Floating on a Malayan Breeze–Malaysia Book Launch, Nov 10th in KL

Dear friends, I will be launching my book, Floating on a Malayan Breeze, in KL on November 10th. We’ve already had two events each in Hong Kong and Singapore, but this one could be the most interesting and exciting, as it’s my first Malaysia event. Over the past few years, whenever I’ve been up to Malaysia to speak about the region, some in the audience enjoy the external perspective, but there are always a few who don’t take too kindly to a Singaporean’s point of view! 🙂

Anyway, I hope to see you there–please do let your friends and family know. The book will also be sold at a 10% discount, details below.

Venue: Borders Mid Valley, Lot T-216B, 3rd Floor
Date: 10 November 2012, Saturday
Time: 11am-1pm

Book Price: 10% discount off usual retail price of RM48

 

 

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Diamonds, Gold and War: The British, the Boers, and the Making of South Africa

I’ve just finished this excellent book by Martin Meredith, and thought I might record some choice quotes and passages. For future reference.

“It often strikes a man to inquire what is the chief good in life; to one the thought comes that it is a happy marriage, to another great wealth, and as each seizes on his idea, for that he more or less works for the rest of his existence. To myself thinking over the same question the wish came to render myself useful to my country. I then asked myself how could I and after reviewing the various methods I have felt that at the present day we are actually limiting our children and perhaps bringing into the world half the human beings we might owing to the lack of country for them to inhabit that if we had retained America there would at this moment be millions more of English living.

I contend that we are the finest race in the world and that the more of the world we inhabit the better it is for the human race. Just fancy those parts that are at present inhabited by the most despicable specimens of human beings what an alteration there would be if they were brought under Anglo-Saxon influence, look again at the extra employment a new country added to our dominions gives. I contend that every acre added to our territory means in the future birth to some more of the English race who otherwise would not be brought into existence. Added to this the absorption of the greater portion of the world under our rule simply means the end of all war.”

– Cecil Rhodes, June 1877 (p. 127)

“The ‘native question’, he said, was the ‘big test question for South Africa’. He had arrived in the Colony, he said, as ‘the most rabid Jingo’, but he now considered that the Cape had allowed too many Africans the vote. ‘As long as the natives remain in a state of barbarism we must treat them as a subject race and be lords over them’.”

p. 200

“Once more, the Swazis were given no hearing. On 10 December 1894, Britain agreed a third Convention consigning Swaziland into the hands of the Transvaal as a ‘Protectorate’. According to Loch, this was ‘the price which must be paid to avert war between the two white peoples of South Africa’.

The Swazis remembered this passage of their history as a time when ‘the documents killed us’.”

p. 243

“As we travelled along, Rhodes kept on asking, ‘What building is this?’ ‘What building is that?’ He made no comment, but I could see he felt depressed on his first arrival. It was only when I pointed out to him the foundations of the Jewish Synagogue that he became cheerful once more and quite excited.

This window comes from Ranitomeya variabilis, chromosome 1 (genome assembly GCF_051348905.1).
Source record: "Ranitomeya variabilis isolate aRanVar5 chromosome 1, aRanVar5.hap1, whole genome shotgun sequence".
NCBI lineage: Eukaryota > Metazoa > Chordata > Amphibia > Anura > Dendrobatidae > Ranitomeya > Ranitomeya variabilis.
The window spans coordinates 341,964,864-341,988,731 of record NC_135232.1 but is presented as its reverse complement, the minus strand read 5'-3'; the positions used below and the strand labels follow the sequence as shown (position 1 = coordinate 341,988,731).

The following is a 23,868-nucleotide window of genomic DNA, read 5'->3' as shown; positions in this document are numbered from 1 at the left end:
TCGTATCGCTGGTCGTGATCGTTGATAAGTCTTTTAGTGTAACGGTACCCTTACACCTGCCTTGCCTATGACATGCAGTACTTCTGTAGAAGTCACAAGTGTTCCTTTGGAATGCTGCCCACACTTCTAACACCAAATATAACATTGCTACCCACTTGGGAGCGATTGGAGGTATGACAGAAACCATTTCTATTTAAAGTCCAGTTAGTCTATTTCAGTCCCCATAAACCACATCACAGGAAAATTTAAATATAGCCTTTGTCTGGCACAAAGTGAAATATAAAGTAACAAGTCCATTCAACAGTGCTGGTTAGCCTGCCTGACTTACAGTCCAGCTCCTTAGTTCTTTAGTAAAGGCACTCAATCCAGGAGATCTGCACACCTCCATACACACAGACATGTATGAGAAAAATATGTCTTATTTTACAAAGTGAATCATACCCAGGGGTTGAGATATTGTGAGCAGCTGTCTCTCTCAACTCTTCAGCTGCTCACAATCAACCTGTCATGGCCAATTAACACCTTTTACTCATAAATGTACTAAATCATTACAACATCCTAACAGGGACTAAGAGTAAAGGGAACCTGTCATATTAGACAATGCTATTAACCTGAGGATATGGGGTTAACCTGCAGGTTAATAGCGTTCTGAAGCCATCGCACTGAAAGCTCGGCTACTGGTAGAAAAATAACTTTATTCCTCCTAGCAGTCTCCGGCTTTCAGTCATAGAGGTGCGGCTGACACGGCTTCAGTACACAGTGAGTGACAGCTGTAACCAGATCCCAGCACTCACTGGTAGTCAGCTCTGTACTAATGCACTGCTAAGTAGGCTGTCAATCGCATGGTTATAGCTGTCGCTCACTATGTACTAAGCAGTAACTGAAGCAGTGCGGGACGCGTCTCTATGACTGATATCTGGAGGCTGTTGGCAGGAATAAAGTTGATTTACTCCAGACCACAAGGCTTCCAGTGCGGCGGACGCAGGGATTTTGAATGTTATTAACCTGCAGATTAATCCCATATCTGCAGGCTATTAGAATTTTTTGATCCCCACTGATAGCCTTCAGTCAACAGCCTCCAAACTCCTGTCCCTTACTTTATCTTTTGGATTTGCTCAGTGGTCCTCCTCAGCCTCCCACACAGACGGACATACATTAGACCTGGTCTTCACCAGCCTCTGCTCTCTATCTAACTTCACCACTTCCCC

‘My country’s all right,’ he kept on exclaiming. ‘If the Jews come, my country’s all right.’ ”

p. 275

“A young chief who might best be described as insolent to the elders of his tribe and particularly so to the white men put in a pertinent question. ‘Where are we to live when it is over?’ he said. ‘The white man claims all the land.’ Rhodes replied at once, ‘We will give you settlements. We will set apart locations for you; we will give you land.’ The young chief shouted angrily, ‘You will give us land in our own country! That’s good of you!’ ”

p. 360

” ‘The Lord will protect us,’ Kruger told the Volksraad. ‘The Lord orders the flights of bullets. The Lord gave us the triumph of the War of Independence and the capture of Jameson. The Lord will also protect you now, even if thousands of bullets fly about you.’ ”

p. 422

Appeals went out for funds to support soldiers’ dependants and for gift of clothing, tobacco, cigarettes and ‘delicacies’ for the men. The most potent appeal of all was made by Rudyard Kipling:

When you’ve shouted ‘Rule Britannia’, when you’ve

sung ‘God Save the Queen’,

When you’re finished killing Kruger with your mouth,

Will you kindly drop a shilling in my little tambourine

For a gentleman in Khaki ordered South?

He’s an absent-minded beggar, and his weaknesses are

great —

But we and Paul must take him as we find him —

He’s out on active service, wiping something off a slate —

And he’s left a lot of little things behind him!…”

p. 429

“Other officers thought the results were justified. Captain R.F. Talbot of the Royal Horse Artillery wrote in his diary:

I went out this morning with some of my men ostensibly to get vegetables, but joined the provost marshal and the sappers in a farm burning party, and we burnt and blew up two farms with gun-cotton, turning out the inhabitants first. It is a bit sickening at first turning out the women and children, but they are such brutes and the former all spies; we don’t mind it now. Only those are done which belong to men who are sniping or otherwise behaving badly.”